I Know I Said I'm Sorry ...

A rebel in Rio sent the wrong message to youth

Posted Sep 06, 2016

Ryan Lochte’s tortured explanation for bad behavior at the 2016 Summer Olympics no doubt left a sour taste in the mouths of many Olympians and, more to the point, scores of student-athletes looking to emulate them. So, too, did his delay in apologizing and insistence on referring to his blatant lying as simply “over-exaggeration.”

All of this begs the age-old question: What responsibility do people in positions of power, honor or prestige have to those who follow, particularly youth?

It is a topic I first addressed in an early fall 1998 opinion-editorial, “Character Does Count,” commenting on The Starr Report about then-President Bill Clinton. My argument was not about politics or “private” indiscretions. Rather, it was about the opportunity the “Role Model in Chief” had seemingly squandered in failing to send a message to young people about accepting responsibility for one’s actions, learning from the experience and moving on.

Should a similar standard apply to boorish behavior by those representing America (and misrepresenting Brazil) in similarly official – and dramatic – ways?

Before we check on that, let’s re-examine the facts as reported in the popular press.

According to The New York Times, a “drunk and unruly” Lochte – who is, by the way, 32 years old – first claimed that he and three other American swimmers were “pulled over by armed men calling themselves police officers, one of whom put a gun against his head before taking cash from his wallet.” But as conflicting statements from the others made their way into the public record, Lochte’s story began to change. Still it held little clarity.

In a Los Angeles Times piece, Olympian Gunna Bentz acknowledged that the four teammates “stopped at a gas station … and urinated on the side of the building,” during which time Lochte ripped a framed advertisement down. Other reports suggesting damage to a gas station bathroom door, mirror and soap dispenser were never substantiated.

What is clear is that an altercation with armed security personnel ensued, further exacerbating an already deteriorating, alcohol-infused situation.

Ultimately, Brazilian authorities, who decried Lochte’s “smearing Rio’s reputation as it held one of the most important international events” in the country’s history, charged the 12-time Olympic medal winner with filing a false robbery report, an indictment that will be forwarded to the International Olympic Committee’s ethics commission. In Brazil, conviction on such a charge carries a maximum penalty of 18 months in prison.

Perhaps not surprisingly, reports of similar incidents in Lochte’s past quickly began to emerge.

Unlike Lochte, the other swimmers seemed to quickly acknowledge wrongdoing, clarify their misdeeds and demonstrate contrition.

Jack Conger said, “First and foremost, I deeply regret the trouble and embarrassment this event has brought to the people of Brazil and Rio de Janeiro, and the distraction it has caused from the achievements of my fellow Olympians … This has been an unsettling, humbling and frightening experience. It’s a reminder that all of us, when we travel and especially when we represent the U.S. in the Olympics, are ambassadors for our country and should be on our best behavior.”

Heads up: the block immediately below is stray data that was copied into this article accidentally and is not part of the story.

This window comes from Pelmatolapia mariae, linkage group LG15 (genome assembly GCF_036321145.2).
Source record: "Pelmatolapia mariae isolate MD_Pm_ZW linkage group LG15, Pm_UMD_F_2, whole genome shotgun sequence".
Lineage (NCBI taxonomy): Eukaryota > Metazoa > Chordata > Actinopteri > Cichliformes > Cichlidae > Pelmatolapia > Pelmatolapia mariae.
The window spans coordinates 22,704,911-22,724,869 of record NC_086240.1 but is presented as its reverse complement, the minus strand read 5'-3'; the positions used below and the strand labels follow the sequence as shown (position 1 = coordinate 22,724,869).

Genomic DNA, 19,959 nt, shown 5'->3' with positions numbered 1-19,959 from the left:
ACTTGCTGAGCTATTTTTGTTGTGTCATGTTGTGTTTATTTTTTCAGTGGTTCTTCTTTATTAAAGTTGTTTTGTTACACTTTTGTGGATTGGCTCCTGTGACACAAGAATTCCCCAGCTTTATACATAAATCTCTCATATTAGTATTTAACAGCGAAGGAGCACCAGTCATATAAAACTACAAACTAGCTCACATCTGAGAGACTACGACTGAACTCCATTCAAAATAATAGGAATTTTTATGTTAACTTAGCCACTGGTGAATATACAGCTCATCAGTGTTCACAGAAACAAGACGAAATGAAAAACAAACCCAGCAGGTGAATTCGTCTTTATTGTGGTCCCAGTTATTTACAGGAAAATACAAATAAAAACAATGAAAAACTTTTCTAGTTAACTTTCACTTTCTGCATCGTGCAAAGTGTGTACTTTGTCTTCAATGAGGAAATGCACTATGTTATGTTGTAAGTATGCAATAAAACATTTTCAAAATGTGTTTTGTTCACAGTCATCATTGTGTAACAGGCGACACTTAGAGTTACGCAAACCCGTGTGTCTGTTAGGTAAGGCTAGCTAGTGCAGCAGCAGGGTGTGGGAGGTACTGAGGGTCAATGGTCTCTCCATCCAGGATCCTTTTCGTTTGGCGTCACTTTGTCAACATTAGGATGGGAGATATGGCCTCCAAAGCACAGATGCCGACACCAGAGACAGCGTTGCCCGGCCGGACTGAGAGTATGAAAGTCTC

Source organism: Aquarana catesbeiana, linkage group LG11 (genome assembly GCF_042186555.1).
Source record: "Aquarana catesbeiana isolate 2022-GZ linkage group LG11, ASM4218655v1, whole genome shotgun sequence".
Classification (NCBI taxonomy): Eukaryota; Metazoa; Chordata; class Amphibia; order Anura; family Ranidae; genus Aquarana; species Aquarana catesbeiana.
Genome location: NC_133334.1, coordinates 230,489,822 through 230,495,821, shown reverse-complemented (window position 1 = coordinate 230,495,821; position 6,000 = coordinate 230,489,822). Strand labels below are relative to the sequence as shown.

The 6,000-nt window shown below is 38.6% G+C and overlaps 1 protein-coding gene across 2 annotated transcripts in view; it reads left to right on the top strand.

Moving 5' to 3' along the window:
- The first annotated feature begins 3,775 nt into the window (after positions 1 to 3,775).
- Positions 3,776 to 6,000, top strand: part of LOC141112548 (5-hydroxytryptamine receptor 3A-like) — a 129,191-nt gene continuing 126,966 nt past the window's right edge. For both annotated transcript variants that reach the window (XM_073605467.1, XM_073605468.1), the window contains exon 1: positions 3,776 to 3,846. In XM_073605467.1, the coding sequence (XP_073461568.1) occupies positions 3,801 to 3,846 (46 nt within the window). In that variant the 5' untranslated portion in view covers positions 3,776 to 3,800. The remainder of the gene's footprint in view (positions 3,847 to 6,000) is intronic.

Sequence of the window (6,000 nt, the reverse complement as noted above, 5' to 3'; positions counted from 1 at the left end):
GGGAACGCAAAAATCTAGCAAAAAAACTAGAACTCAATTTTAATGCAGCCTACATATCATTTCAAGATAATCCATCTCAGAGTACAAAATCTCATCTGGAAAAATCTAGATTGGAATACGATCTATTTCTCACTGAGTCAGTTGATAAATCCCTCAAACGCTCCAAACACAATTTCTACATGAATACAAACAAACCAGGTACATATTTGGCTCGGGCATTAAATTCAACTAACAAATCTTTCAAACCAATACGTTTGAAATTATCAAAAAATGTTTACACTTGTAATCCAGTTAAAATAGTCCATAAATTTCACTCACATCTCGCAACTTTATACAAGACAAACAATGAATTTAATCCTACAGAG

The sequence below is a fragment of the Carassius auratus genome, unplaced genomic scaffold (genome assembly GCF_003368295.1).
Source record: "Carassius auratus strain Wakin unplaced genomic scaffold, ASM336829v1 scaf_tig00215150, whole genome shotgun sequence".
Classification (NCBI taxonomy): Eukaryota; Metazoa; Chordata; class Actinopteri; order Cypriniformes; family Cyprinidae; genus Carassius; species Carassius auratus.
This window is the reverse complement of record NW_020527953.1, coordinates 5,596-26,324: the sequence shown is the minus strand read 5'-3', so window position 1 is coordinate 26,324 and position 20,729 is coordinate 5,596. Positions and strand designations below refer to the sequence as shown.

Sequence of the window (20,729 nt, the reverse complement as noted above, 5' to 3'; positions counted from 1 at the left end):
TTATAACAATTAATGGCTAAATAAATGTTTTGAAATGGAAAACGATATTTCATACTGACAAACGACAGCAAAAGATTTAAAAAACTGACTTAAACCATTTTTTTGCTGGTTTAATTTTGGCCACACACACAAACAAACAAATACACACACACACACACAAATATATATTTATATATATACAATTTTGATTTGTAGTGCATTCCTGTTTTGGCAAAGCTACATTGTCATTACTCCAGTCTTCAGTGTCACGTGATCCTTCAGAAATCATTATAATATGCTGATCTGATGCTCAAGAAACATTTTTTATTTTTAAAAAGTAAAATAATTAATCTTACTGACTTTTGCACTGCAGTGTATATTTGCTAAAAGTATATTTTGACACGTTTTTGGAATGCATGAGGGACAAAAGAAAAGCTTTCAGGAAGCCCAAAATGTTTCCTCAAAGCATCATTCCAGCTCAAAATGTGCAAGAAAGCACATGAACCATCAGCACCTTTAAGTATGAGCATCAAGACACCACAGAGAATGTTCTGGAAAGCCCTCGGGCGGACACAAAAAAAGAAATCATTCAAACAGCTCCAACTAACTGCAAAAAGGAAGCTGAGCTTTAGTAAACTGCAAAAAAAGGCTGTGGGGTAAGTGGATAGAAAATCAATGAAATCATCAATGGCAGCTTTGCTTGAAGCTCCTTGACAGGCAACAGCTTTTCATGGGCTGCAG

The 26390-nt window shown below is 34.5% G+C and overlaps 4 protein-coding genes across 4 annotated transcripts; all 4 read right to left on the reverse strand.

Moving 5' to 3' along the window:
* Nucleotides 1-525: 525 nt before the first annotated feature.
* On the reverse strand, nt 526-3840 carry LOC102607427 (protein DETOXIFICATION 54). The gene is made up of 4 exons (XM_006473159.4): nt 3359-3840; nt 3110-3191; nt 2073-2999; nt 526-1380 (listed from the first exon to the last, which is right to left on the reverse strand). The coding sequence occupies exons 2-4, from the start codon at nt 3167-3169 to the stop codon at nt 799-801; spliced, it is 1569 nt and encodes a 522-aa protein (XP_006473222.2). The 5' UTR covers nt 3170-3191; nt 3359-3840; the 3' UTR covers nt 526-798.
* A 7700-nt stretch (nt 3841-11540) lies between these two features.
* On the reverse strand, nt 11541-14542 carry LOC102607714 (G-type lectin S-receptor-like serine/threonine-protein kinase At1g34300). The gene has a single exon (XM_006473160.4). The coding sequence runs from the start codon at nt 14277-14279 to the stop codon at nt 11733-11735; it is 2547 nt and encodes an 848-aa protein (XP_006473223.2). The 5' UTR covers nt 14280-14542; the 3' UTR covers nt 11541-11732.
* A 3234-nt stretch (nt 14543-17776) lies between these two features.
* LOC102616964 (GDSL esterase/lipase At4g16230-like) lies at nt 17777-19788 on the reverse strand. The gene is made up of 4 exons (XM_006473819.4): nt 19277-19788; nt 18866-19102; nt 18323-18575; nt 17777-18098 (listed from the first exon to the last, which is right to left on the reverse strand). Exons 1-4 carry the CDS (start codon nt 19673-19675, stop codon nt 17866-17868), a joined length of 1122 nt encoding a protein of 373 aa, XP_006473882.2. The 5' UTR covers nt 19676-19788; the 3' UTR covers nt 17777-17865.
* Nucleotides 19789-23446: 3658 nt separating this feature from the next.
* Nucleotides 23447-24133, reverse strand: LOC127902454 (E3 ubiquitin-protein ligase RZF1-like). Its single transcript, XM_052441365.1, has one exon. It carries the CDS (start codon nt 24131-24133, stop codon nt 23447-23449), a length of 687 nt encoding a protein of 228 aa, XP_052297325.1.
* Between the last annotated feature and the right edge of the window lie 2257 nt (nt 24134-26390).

Teammate Bentz offered, “Without question, I am taking away a valuable life lesson from this situation. In everything I do, I am representing my family, my country and my school. I will not take that responsibility lightly.”

As for Lochte, his vacillating and rambling remarks left an impression of insincerity and a lack of self-awareness that his behavior more closely resembled that of a middle-school rebel than an adult athlete performing on the world stage, setting a poor example for children everywhere.

Charlie Nicholas, a 13-year-old eighth grader and athlete, told me, “To be an Olympian, let alone a gold medalist, means you project yourself in a certain way. There was a wide audience watching the games at home, including many kids who likely look up to these athletes. First of all, Ryan Lochte was untruthful to the police in Rio, which is unacceptable. A teenager who saw that and lied to the police here could get in a lot of trouble.”

While citing the enviable work of actor Leonardo DiCaprio in protecting the environment, Charlie mused about who should be setting the example, saying to me, “Role models are people you hold in high regard, and you style your behavior after theirs. Should we choose athletes as role models even though some may otherwise be bad people? Or should we choose teachers, who have dedicated their lives to educating America’s kids?”

Pertinent questions … which bring us back to Ryan Lochte.

In my Clinton op-ed, I characterized back-to-school time as one of fresh starts and new beginnings, suggesting that perhaps we could give the President a “do-over” on the role model requirement and grant him an opportunity to tell America’s youth that, indeed, character does count.

Might we do the same for Ryan Lochte?

Perhaps what he meant to say was, “I’m sorry that I have served as a poor role model to young people, athletes and non-athletes, who looked to me for inspiration on how to achieve, excel and represent my country with honor and pride.”

That would send the right message to youth.

Charlie Nicholas is a rising eighth grader at the Crossroads School for Arts and Sciences in Santa Monica, California, a student-athlete and a camper at the Cape Cod Sea Camps in Brewster, Massachusetts.